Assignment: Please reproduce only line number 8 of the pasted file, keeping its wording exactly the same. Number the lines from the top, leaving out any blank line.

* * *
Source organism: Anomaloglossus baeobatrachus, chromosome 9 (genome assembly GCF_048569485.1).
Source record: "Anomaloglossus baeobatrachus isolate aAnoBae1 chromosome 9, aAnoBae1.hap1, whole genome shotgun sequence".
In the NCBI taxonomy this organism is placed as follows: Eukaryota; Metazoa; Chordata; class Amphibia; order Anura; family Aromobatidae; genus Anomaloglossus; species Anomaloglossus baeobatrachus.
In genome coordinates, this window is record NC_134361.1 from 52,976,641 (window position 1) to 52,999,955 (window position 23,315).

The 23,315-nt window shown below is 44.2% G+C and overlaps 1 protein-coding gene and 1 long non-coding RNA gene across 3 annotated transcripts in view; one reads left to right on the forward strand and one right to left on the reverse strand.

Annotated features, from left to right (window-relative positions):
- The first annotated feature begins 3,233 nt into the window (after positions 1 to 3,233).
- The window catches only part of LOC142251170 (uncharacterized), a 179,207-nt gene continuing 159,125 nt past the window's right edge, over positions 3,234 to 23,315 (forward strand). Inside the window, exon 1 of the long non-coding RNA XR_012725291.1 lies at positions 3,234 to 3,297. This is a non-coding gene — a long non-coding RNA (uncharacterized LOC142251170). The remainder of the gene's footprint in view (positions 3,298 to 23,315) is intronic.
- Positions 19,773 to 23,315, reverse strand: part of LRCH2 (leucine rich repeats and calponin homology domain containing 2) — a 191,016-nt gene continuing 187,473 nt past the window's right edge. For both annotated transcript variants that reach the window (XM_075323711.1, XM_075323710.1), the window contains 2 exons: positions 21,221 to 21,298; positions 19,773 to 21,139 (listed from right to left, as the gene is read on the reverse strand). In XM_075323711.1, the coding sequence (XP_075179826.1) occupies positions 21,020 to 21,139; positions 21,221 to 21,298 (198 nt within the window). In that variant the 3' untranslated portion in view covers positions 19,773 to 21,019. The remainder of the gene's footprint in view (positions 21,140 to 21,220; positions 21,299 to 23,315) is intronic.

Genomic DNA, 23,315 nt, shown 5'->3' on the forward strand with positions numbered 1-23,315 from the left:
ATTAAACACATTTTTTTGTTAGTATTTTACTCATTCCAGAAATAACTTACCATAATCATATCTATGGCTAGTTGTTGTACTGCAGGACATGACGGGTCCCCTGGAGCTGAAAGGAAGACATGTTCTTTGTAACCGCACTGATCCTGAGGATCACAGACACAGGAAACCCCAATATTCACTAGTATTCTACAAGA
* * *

- The window catches only part of LOC142251170 (uncharacterized), a 179,207-nt gene continuing 159,125 nt past the window's right edge, over positions 3,234 to 23,315 (forward strand). Inside the window, exon 1 of the long non-coding RNA XR_012725291.1 lies at positions 3,234 to 3,297. This is a non-coding gene — a long non-coding RNA (uncharacterized LOC142251170). The remainder of the gene's footprint in view (positions 3,298 to 23,315) is intronic.